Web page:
Can a secured party rely on an old financing statement to perfect a new security interest? That is a question lenders often ask when entering into a new transaction with an existing client. It was an issue before the court in a recent case, In re: Oak Rock Financial, LLC, 2015 Bankr. LEXIS 866 (Bankr. E.D.N.Y. March 19, 2015).
Oak Rock Financial, LLC (the “Debtor”), an asset-based lender, obtained funding from Israel Discount Bank of New York (“IDB”). As part of the transaction, the Debtor granted IDB a security interest in substantially all of its assets. IDB filed a UCC financing statement to perfect its security interest on July 31, 2001.
In 2006, the Debtor entered into new security agreements with IDB and a group of additional new lenders. IDB acted as the administrative agent for the group.
The 2006 security agreements granted a security interest in substantially all the Debtor’s assets to IDB as Agent, as distinguished from IDB itself. IDB filed a financing statement to perfect the security interests created by the new security agreements on May 9, 2006. In addition, IDB filed two UCC-3 amendments for its 2001 financing statement. The first was an amendment to change the secured party name so it reflected “ISRAEL DISCOUNT BANK OF NEW YORK AS ADMINISTRATIVE AGENT.” The second was a UCC-3 assignment from simply IDB’s name to “ISRAEL DISCOUNT BANK OF NEW YORK AS ADMINISTRATIVE AGENT.”
Not long after, North Mill Capital, LLC (“North Mill”), Medallion Bank, and Medallion Financial Corp (collectively the “True Participants”) purchased from the Debtor some loans that the Debtor had made to third parties. The True Participants’ interest in the loans was perfected automatically under UCC § 9-309 without the need to file a financing statement.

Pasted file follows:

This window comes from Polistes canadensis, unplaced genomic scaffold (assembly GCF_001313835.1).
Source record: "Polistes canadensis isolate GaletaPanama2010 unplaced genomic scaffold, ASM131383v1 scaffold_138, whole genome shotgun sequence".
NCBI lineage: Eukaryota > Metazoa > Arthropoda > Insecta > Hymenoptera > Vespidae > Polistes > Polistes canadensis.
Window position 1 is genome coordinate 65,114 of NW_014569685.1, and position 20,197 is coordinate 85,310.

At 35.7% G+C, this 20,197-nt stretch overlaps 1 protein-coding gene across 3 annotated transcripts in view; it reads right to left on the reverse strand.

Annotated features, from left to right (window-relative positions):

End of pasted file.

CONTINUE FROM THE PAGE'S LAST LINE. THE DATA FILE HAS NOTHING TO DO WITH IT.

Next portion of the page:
In 2013, the Debtor ran into financial difficulties. IDB and the other lenders secured by the 2006 security agreements filed an involuntary Chapter 7 bankruptcy petition against the Debtor on April 29, 2013. The case later converted to Chapter 11.
IDB failed to file a continuation statement for the 2006 financing statement, which caused the record to lapse in 2011. However, IDB did file continuation statements for the 2001 financing statement in 2006 and again in 2011. Consequently, the 2001 financing statement remained active at the time of the bankruptcy.
One of the issues before the bankruptcy court was which party had the superior interest in the loans that the True Participants purchased from the Debtor. Both IDB and the True Participants made cross-motions for summary judgment on the priority of their interests.
IDB claimed that it held the priority security interest in the loans and was perfected by the 2001 financing statement. The True Participants, however, argued that the 2006 security agreements satisfied the prior loan with IDB and extinguished the 2001 financing statement. In addition, the True Participants advanced other claims, including that the 2001 lien was never transferred to IDB as Agent and that IDB as Agent relied on the 2006 financing statement for perfection, but that record had lapsed.